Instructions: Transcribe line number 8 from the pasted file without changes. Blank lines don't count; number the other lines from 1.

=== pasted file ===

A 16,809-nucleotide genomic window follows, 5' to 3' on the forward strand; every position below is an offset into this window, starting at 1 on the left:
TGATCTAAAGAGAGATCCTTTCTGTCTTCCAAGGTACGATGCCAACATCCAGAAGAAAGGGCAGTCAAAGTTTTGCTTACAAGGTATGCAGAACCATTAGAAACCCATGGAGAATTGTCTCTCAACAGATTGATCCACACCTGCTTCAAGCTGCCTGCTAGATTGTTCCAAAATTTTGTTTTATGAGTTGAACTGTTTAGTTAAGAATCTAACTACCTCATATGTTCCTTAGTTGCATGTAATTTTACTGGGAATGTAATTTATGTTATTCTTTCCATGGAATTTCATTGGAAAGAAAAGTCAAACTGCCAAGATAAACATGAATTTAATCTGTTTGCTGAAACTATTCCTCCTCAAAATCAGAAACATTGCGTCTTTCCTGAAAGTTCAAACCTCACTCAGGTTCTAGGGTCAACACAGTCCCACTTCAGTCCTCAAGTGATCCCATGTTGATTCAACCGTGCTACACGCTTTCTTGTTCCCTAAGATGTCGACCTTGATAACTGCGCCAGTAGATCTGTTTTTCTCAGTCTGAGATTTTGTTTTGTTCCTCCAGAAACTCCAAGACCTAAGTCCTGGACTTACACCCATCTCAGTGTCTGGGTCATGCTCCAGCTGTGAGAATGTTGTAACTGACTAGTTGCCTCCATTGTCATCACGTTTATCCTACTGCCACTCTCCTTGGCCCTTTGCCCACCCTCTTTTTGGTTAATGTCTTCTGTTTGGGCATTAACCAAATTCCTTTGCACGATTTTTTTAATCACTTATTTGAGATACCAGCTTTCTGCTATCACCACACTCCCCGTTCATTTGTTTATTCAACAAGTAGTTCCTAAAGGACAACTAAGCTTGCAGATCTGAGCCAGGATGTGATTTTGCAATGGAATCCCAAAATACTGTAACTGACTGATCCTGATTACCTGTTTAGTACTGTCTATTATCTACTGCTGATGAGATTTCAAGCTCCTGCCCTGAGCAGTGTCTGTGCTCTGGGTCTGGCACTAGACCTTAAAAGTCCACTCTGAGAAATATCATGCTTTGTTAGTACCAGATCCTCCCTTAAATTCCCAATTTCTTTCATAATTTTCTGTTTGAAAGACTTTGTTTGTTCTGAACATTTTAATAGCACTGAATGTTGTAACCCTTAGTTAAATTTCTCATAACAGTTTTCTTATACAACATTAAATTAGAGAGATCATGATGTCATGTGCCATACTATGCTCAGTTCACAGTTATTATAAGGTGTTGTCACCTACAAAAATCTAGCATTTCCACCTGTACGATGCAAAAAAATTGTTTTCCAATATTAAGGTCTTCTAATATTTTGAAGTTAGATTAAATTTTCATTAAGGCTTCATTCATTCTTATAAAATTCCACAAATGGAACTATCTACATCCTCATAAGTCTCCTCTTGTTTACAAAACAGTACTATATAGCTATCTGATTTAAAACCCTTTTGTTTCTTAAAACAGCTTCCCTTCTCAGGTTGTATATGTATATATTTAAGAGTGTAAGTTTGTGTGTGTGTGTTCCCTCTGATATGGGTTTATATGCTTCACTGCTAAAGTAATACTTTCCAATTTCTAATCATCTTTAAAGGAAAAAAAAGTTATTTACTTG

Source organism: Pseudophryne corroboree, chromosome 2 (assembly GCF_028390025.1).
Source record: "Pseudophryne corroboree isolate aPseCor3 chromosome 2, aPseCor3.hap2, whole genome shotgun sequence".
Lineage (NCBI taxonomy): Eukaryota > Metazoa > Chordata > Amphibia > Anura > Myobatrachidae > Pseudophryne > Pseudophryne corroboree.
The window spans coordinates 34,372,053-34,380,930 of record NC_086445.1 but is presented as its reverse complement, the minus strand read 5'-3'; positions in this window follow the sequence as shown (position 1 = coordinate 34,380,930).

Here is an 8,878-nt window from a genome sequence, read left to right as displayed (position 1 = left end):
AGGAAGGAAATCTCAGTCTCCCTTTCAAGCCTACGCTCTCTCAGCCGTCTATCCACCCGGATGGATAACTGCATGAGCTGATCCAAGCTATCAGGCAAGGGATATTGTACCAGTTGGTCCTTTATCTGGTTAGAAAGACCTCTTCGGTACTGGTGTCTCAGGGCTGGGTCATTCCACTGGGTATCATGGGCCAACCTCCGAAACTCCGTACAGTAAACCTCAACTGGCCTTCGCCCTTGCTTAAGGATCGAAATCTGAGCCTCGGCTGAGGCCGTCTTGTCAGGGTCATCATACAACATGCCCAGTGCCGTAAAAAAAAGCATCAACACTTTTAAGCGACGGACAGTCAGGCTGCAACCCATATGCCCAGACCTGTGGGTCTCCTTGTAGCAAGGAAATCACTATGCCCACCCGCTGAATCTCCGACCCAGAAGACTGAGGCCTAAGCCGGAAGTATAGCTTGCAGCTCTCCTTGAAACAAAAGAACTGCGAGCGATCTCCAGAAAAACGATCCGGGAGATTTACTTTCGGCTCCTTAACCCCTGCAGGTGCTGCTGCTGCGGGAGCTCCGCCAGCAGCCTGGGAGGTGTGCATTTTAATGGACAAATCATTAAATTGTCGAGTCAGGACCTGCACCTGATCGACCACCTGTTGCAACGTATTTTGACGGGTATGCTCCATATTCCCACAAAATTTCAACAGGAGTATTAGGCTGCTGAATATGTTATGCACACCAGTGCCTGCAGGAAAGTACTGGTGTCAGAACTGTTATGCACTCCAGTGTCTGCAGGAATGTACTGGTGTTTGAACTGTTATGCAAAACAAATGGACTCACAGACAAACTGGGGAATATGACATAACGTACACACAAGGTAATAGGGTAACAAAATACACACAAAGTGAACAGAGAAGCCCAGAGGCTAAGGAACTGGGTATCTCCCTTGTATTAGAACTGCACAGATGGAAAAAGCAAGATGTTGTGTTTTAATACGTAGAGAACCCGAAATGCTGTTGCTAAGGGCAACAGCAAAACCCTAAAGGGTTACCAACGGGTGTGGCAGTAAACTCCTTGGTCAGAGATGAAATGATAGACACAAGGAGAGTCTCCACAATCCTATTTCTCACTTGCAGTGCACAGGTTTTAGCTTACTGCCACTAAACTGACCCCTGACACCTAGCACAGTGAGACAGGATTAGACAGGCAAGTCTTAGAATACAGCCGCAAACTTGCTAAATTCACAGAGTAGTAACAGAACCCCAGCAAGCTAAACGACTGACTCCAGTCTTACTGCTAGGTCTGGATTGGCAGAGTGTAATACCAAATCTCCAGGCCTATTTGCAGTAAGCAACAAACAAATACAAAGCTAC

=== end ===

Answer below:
AGGAAGGAAATCTCAGTCTCCCTTTCAAGCCTACGCTCTCTCAGCCGTCTATCCACCCGGATGGATAACTGCATGAGCTGATCCAAGCTATCAGGCAAGGGATATTGTACCAGTTGGTCCTTTATCTGGTTAGAAAGACCTCTTCGGTACTGGTGTCTCAGGGCTGGGTCATTCCACTGGGTATCATGGGCCAACCTCCGAAACTCCGTACAGTAAACCTCAACTGGCCTTCGCCCTTGCTTAAGGATCGAAATCTGAGCCTCGGCTGAGGCCGTCTTGTCAGGGTCATCATACAACATGCCCAGTGCCGTAAAAAAAAGCATCAACACTTTTAAGCGACGGACAGTCAGGCTGCAACCCATATGCCCAGACCTGTGGGTCTCCTTGTAGCAAGGAAATCACTATGCCCACCCGCTGAATCTCCGACCCAGAAGACTGAGGCCTAAGCCGGAAGTATAGCTTGCAGCTCTCCTTGAAACAAAAGAACTGCGAGCGATCTCCAGAAAAACGATCCGGGAGATTTACTTTCGGCTCCTTAACCCCTGCAGGTGCTGCTGCTGCGGGAGCTCCGCCAGCAGCCTGGGAGGTGTGCATTTTAATGGACAAATCATTAAATTGTCGAGTCAGGACCTGCACCTGATCGACCACCTGTTGCAACGTATTTTGACGGGTATGCTCCATATTCCCACAAAATTTCAACAGGAGTATTAGGCTGCTGAATATGTTATGCACACCAGTGCCTGCAGGAAAGTACTGGTGTCAGAACTGTTATGCACTCCAGTGTCTGCAGGAATGTACTGGTGTTTGAACTGTTATGCAAAACAAATGGACTCACAGACAAACTGGGGAATATGACATAACGTACACACAAGGTAATAGGGTAACAAAATACACACAAAGTGAACAGAGAAGCCCAGAGGCTAAGGAACTGGGTATCTCCCTTGTATTAGAACTGCACAGATGGAAAAAGCAAGATGTTGTGTTTTAATACGTAGAGAACCCGAAATGCTGTTGCTAAGGGCAACAGCAAAACCCTAAAGGGTTACCAACGGGTGTGGCAGTAAACTCCTTGGTCAGAGATGAAATGATAGACACAAGGAGAGTCTCCACAATCCTATTTCTCACTTGCAGTGCACAGGTTTTAGCTTACTGCCACTAAACTGACCCCTGACACCTAGCACAGTGAGACAGGATTAGACAGGCAAGTCTTAGAATACAGCCGCAAACTTGCTAAATTCACAGAGTAGTAACAGAACCCCAGCAAGCTAAACGACTGACTCCAGTCTTACTGCTAGGTCTGGATTGGCAGAGTGTAATACCAAATCTCCAGGCCTATTTGCAGTAAGCAACAAACAAATACAAAGCTAC